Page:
Protectionist issues in cross-border M&A seem to be morphing into concerns about national security, according to a panel of three distinguished M&A professionals who participated in an interactive Hve video webcast, Cross Border M&A:The RisingTide of Nationalism and Protectionism. The webcast, sponsored by Merrill DataSite® and presented by Global Finance magazine, focused on how prevalent issues of protectionism are in 2011.
Some high-profile deals, such as the proposed hook-up, announced in January, of the New York Stock Exchange with Deutsche Borse, have shown there are stül considerable protectionist concerns in the US. But although deal volume has been rising steadily for three years now and looks set to grow sharply in 201 1, protectionist issues should not be overstated, commented Jim Lavelle, managing director and co-head of the industrials group at international investment bank Houlihan Lokey. Lavelle pointed out that die vast majority of cross-border deals are mid-sized, meaning they generally don't have the visibility of larger deals so they don't raise the security concerns or prompt a protectionist backlash.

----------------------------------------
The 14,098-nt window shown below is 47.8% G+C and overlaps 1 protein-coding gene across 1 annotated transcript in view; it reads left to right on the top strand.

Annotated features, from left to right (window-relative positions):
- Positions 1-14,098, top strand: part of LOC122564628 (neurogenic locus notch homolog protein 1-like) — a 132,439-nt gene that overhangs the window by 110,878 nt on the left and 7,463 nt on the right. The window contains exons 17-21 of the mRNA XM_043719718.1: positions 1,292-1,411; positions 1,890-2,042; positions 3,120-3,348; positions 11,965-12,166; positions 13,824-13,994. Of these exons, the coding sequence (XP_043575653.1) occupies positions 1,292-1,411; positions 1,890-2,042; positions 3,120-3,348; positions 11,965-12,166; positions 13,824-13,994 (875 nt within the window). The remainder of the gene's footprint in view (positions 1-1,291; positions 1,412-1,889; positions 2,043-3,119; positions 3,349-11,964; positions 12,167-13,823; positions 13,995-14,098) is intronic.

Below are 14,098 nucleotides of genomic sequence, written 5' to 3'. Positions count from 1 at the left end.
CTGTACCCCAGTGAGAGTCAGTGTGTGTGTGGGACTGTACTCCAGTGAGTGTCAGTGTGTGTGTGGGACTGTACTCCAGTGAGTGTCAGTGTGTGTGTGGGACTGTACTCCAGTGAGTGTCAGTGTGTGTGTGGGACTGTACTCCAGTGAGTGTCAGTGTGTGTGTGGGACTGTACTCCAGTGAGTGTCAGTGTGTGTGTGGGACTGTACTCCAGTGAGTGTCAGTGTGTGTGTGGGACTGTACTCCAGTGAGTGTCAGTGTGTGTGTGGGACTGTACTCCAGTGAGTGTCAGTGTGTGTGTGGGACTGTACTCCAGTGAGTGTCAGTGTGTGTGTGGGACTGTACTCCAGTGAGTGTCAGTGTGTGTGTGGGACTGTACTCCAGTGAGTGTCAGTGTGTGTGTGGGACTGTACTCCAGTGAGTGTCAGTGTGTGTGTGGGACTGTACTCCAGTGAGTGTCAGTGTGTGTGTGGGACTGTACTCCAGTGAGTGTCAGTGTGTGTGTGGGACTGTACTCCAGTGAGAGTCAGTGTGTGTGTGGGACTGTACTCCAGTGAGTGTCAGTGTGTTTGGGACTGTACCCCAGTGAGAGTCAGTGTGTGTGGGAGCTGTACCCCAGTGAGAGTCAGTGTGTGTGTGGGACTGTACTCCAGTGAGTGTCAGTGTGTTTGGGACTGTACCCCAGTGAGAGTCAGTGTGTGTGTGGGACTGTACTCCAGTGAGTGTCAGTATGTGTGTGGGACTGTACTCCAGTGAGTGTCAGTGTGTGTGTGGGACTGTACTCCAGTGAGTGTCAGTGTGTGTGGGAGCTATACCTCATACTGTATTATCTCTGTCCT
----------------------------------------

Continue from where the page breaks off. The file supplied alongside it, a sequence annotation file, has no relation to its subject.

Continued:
Allen Miller, partner and head of international law firm Chadbourne & Parke's M&A practice, warned that size may not be a defense against protectionist concerns, however. He pointed out, for example, that the Committee for Foreign Investment in the United States has thrown up roadblocks to deals as small as $2 million. "It's not about size, it's about national security," he said.
Lest anyone think it's only the United States with concerns with security issues, China recently passed a raft of regulations that attempts to do the same thing, Miller added.
Lavelle noted that in other countries and regions these concerns often focus on natural resource companies - such as in 2010 s squelched attempted takeover of Potash Corp. …